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Being sued for fraud by contractor for my house

Eureka, CA |

But my house was finished in 2008.
I refused to pay the final amount.
They are saying they discovered the fraud in 2009.

The contractor did not renew his license after the house was finished.
I guess that is not significant since he was licensed at the time.

I notice that he is licensed as corporation but he is suing as himself, not in the name of the corporation.
Until when does he have a chance to change his pleading?

I read in a construction law book that it is a problem for the plaintiff contractor if they do what he has done, used the wrong name.

I am wondering about the timing because the statute of limitation is up at this point and if he has to bring another lawsuit, it would be past that time.

Is this an advantage to me?

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Attorney answers 4


You really need to see a lawyer on this one. You have done some homework, but it appears you are in over your head. The statute of limitations for written contracts in California appears to be 4 years from the date the cause of action took place. That means that you still may be within the statute at this point.

James Frederick

***Please be sure to mark if you find the answer "helpful" or a "best" answer. Thank you! I hope this helps. ***************************************** LEGAL DISCLAIMER I am licensed to practice law in the State of Michigan and have offices in Wayne and Ingham Counties. My practice is focused in the areas of estate planning and probate administration. I am ethically required to state that the above answer does not create an attorney/client relationship. These responses should be considered general legal education and are intended to provide general information about the question asked. Frequently, the question does not include important facts that, if known, could significantly change the answer. Information provided on this site should not be used as a substitute for competent legal advice from a licensed attorney that practices in your state. The law changes frequently and varies from state to state. If I refer to your state's laws, you should not rely on what I say; I just did a quick Internet search and found something that looked relevant that I hoped you would find helpful. You should verify and confirm any information provided with an attorney licensed in your state. I hope you our answer helpful!


If you have already been sued, you need an attorney to review the specific allegations of each cause of action in the complaint. Most likely, there are defects in the complaint (including the 3 year fraud and 4 year breach of contract statute of limitations, lack of standing to sue, lack of license), all of which might be proper to bring up in a Demurrer to the Complaint.

The plaintiff can amend the complaint once as a matter of right before any defendant files an Answer to the Complaint (per Code of Civil Procedure section 472).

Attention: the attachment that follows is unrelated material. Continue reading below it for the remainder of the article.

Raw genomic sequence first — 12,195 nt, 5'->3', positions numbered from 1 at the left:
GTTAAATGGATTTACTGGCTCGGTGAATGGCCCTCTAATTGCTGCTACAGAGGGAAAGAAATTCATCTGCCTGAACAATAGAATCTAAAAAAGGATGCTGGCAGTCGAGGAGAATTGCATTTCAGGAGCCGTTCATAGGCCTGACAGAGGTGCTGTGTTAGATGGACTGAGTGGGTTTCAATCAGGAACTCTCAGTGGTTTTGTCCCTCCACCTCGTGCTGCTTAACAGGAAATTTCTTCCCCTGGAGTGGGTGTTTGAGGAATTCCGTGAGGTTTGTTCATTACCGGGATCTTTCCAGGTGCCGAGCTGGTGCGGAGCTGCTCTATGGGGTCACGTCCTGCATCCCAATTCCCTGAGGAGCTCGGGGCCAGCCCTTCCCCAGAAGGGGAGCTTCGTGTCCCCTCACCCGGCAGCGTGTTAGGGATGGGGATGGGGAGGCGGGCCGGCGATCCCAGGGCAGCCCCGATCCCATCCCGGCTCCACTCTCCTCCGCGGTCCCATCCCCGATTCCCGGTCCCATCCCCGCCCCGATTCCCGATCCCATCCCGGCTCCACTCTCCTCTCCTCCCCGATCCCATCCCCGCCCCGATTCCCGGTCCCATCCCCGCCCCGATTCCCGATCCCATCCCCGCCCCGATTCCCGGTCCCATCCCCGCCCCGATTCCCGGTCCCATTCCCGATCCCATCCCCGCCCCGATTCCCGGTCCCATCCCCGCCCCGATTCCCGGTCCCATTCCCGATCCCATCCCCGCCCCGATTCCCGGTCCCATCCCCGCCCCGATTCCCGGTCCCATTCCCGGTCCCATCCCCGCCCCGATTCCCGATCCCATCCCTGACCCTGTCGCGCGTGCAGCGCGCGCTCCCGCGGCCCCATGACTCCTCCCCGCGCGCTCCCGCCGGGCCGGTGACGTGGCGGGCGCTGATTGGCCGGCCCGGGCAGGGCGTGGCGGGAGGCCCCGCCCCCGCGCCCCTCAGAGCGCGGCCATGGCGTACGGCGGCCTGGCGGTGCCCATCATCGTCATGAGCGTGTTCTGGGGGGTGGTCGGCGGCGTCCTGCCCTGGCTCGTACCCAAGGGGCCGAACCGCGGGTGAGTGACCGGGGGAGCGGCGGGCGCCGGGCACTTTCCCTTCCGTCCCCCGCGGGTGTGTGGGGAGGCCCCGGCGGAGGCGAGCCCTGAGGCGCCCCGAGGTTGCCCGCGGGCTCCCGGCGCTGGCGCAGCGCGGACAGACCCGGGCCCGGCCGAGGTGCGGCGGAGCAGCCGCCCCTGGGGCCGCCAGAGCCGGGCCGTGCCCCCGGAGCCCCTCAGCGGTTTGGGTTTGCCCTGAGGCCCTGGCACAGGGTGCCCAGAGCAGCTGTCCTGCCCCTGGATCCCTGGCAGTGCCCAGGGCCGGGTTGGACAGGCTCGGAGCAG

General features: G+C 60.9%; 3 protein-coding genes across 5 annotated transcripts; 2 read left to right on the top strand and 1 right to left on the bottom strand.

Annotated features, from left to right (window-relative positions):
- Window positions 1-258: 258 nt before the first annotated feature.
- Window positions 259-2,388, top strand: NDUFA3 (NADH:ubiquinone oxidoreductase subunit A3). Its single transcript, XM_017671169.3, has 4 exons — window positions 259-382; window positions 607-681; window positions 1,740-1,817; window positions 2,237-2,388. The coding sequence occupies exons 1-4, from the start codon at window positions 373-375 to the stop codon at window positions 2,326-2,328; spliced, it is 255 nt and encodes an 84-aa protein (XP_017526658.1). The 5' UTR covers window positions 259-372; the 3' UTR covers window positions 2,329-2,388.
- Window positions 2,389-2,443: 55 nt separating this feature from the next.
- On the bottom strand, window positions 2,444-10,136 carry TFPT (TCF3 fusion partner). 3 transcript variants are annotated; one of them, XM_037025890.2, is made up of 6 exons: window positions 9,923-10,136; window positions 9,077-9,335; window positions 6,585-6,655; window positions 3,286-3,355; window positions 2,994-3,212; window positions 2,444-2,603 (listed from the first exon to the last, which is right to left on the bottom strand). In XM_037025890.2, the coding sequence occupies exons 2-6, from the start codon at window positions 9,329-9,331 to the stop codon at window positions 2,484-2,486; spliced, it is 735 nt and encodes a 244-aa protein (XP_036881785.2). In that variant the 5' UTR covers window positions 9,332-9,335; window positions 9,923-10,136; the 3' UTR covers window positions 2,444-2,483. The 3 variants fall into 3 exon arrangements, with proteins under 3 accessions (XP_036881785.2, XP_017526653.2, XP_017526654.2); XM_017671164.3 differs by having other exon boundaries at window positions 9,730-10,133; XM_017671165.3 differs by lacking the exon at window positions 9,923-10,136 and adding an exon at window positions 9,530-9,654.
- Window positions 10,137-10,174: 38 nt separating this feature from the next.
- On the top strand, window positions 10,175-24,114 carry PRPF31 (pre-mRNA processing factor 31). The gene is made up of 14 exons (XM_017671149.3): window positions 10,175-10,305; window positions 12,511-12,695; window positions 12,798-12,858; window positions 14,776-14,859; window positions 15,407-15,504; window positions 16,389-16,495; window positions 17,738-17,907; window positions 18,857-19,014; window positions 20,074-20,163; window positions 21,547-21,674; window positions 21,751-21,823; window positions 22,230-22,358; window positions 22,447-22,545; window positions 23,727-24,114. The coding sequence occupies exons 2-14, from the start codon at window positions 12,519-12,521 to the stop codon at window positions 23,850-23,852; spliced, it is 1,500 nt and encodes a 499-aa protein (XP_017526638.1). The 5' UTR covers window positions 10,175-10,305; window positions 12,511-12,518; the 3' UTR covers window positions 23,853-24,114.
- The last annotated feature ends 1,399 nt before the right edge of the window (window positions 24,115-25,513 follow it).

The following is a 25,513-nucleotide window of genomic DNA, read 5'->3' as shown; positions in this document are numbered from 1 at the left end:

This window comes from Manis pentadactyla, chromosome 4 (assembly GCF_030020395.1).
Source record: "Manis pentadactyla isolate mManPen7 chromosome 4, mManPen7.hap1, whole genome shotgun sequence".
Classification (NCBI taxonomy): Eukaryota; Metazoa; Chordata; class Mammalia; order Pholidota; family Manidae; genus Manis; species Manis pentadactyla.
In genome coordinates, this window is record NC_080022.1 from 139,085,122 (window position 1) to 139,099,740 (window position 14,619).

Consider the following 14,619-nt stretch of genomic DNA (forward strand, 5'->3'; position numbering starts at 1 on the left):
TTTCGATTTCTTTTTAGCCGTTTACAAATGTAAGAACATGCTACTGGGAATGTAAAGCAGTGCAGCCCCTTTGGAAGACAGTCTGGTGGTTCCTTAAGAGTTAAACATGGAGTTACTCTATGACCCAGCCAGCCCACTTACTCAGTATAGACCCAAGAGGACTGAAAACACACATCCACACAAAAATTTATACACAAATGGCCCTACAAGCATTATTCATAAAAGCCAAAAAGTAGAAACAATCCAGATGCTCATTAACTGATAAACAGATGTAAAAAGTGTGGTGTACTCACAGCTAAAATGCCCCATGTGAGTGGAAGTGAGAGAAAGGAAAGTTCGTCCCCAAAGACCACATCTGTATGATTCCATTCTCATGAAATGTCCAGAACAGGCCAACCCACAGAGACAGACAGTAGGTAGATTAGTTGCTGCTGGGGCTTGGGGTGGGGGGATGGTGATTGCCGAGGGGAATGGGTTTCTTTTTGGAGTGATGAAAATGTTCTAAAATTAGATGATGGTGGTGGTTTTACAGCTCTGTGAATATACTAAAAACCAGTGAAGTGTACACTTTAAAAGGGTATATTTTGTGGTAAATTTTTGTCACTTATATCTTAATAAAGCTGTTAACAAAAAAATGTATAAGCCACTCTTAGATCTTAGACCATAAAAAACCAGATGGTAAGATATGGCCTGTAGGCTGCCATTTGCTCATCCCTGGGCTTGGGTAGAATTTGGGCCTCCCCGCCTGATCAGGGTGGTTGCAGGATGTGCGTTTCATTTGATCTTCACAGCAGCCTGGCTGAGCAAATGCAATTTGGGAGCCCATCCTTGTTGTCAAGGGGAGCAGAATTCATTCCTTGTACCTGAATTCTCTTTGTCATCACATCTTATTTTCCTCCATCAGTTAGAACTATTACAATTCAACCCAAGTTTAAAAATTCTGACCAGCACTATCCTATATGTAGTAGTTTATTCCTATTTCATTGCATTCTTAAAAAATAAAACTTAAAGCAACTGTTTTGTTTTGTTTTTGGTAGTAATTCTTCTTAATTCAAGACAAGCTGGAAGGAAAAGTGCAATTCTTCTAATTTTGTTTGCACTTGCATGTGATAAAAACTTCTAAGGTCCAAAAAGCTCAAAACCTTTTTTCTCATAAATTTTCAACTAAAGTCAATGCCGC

Frank W. Chen has been licensed to practice law in California since 1988. The information presented here is general in nature and is not intended, nor should be construed, as legal advice for a particular case. This posting does not create any attorney-client relationship with the author. For specific advice about your particular situation, please consult with your own attorney.


You should consult or retain a local real estate atty. You dont indicate if you were sued in small claims court or not, or how much they are suing for. I would not tip off the pltf to the possible licensing problem yet. If your atty does the research and determines that suing as an individual when it should be as the corporation, does not allow an amendment retroactively if the statute of limitations has expired in the meantime, you want to hopefully wait until the statute clearly has expired before raising the issue. Proper discovery can be done to enable you to determine the latest date the statute would expire, and allows you to find other info to help you if the pltf tries various arguments around the statute. For example he might claim that he is the proper party because his corp assigned the debt to him personally. Hopefully without being obvious, you would want to do some broad based discovery that would call for him to disclose that to answer, and he likely wouldnt disclose it since he doesnt know he is going to need that argument later when you hit him with the lack of standing argument. This strategy needs to be artfully done in a way that wont tip him off, will box him in, and will arguably result in some info that yo can then claim tipped you off to the lack of standing issue, and then you could amend your answer, or make a motion for summary judgment. the research must be done first to be sure he cant amend to add a different pltf after the sol has expired.



Very well said. It seems you have done this before.

Robert Bruce Kopelson

Robert Bruce Kopelson


Thanks. You can mark my answer as best answer or helpful.


A contractor can sue for breach of contract and related claims, all of which have a four year statute of limitations. If he is claiming some type of fraud, the usually has a three year statute of limitations. If he says that he did not discover the fraud until 2009, then any lawsuit on that claim would have to be filed in 2012.
If you have been served with a lawsuit, you need to talk to a local construction attorney.

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